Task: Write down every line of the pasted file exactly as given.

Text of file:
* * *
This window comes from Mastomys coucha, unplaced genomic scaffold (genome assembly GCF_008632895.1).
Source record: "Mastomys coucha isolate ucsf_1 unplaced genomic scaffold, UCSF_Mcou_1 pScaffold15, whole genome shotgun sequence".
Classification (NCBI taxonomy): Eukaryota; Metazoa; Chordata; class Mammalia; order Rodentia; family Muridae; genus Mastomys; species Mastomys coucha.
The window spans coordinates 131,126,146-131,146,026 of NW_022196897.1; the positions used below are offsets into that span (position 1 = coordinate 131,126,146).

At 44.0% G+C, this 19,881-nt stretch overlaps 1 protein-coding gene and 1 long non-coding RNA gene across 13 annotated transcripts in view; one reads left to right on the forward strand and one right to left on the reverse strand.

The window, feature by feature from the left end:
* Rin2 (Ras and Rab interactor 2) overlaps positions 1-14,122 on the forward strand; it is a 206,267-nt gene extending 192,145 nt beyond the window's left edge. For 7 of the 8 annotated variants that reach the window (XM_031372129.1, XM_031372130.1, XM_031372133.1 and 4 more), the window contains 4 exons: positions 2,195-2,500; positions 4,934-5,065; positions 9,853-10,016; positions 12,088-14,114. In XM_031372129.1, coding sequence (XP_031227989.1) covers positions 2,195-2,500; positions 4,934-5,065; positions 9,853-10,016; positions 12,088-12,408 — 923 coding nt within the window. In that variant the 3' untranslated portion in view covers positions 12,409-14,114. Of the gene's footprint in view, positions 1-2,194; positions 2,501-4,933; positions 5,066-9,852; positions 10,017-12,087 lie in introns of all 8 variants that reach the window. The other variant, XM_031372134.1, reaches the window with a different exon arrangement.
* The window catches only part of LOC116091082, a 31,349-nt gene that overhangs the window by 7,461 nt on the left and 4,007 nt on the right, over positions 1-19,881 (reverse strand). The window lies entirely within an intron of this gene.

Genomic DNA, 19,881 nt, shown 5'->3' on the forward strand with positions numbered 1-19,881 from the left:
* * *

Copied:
This window comes from Mastomys coucha, unplaced genomic scaffold (genome assembly GCF_008632895.1).
Source record: "Mastomys coucha isolate ucsf_1 unplaced genomic scaffold, UCSF_Mcou_1 pScaffold15, whole genome shotgun sequence".
Classification (NCBI taxonomy): Eukaryota; Metazoa; Chordata; class Mammalia; order Rodentia; family Muridae; genus Mastomys; species Mastomys coucha.
The window spans coordinates 131,126,146-131,146,026 of NW_022196897.1; the positions used below are offsets into that span (position 1 = coordinate 131,126,146).

At 44.0% G+C, this 19,881-nt stretch overlaps 1 protein-coding gene and 1 long non-coding RNA gene across 13 annotated transcripts in view; one reads left to right on the forward strand and one right to left on the reverse strand.

The window, feature by feature from the left end:
* Rin2 (Ras and Rab interactor 2) overlaps positions 1-14,122 on the forward strand; it is a 206,267-nt gene extending 192,145 nt beyond the window's left edge. For 7 of the 8 annotated variants that reach the window (XM_031372129.1, XM_031372130.1, XM_031372133.1 and 4 more), the window contains 4 exons: positions 2,195-2,500; positions 4,934-5,065; positions 9,853-10,016; positions 12,088-14,114. In XM_031372129.1, coding sequence (XP_031227989.1) covers positions 2,195-2,500; positions 4,934-5,065; positions 9,853-10,016; positions 12,088-12,408 — 923 coding nt within the window. In that variant the 3' untranslated portion in view covers positions 12,409-14,114. Of the gene's footprint in view, positions 1-2,194; positions 2,501-4,933; positions 5,066-9,852; positions 10,017-12,087 lie in introns of all 8 variants that reach the window. The other variant, XM_031372134.1, reaches the window with a different exon arrangement.
* The window catches only part of LOC116091082, a 31,349-nt gene that overhangs the window by 7,461 nt on the left and 4,007 nt on the right, over positions 1-19,881 (reverse strand). The window lies entirely within an intron of this gene.

Genomic DNA, 19,881 nt, shown 5'->3' on the forward strand with positions numbered 1-19,881 from the left: